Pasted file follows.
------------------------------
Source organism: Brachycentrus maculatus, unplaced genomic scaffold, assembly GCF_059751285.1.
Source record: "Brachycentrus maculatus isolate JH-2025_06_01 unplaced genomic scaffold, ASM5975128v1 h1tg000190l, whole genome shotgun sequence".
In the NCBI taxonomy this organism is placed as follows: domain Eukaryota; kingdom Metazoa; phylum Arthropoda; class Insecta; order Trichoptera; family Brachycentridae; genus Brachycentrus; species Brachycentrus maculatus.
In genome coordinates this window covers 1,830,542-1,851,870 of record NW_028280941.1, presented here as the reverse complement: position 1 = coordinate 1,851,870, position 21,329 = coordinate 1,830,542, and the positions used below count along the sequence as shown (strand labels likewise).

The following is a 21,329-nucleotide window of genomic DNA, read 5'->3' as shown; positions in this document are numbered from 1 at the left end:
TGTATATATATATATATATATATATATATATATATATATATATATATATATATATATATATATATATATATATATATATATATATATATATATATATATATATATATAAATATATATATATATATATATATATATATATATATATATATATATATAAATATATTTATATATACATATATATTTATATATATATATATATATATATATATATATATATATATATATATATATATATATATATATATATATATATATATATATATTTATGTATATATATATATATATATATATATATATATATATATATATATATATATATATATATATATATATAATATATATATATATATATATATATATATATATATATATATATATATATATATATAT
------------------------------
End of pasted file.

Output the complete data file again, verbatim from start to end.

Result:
Source organism: Brachycentrus maculatus, unplaced genomic scaffold, assembly GCF_059751285.1.
Source record: "Brachycentrus maculatus isolate JH-2025_06_01 unplaced genomic scaffold, ASM5975128v1 h1tg000190l, whole genome shotgun sequence".
In the NCBI taxonomy this organism is placed as follows: domain Eukaryota; kingdom Metazoa; phylum Arthropoda; class Insecta; order Trichoptera; family Brachycentridae; genus Brachycentrus; species Brachycentrus maculatus.
In genome coordinates this window covers 1,830,542-1,851,870 of record NW_028280941.1, presented here as the reverse complement: position 1 = coordinate 1,851,870, position 21,329 = coordinate 1,830,542, and the positions used below count along the sequence as shown (strand labels likewise).

The following is a 21,329-nucleotide window of genomic DNA, read 5'->3' as shown; positions in this document are numbered from 1 at the left end:
TGTATATATATATATATATATATATATATATATATATATATATATATATATATATATATATATATATATATATATATATATATATATATATATATATATATATATATAAATATATATATATATATATATATATATATATATATATATATATATATAAATATATTTATATATACATATATATTTATATATATATATATATATATATATATATATATATATATATATATATATATATATATATATATATATATATATATATATATTTATGTATATATATATATATATATATATATATATATATATATATATATATATATATATATATATATATATAATATATATATATATATATATATATATATATATATATATATATATATATATATATAT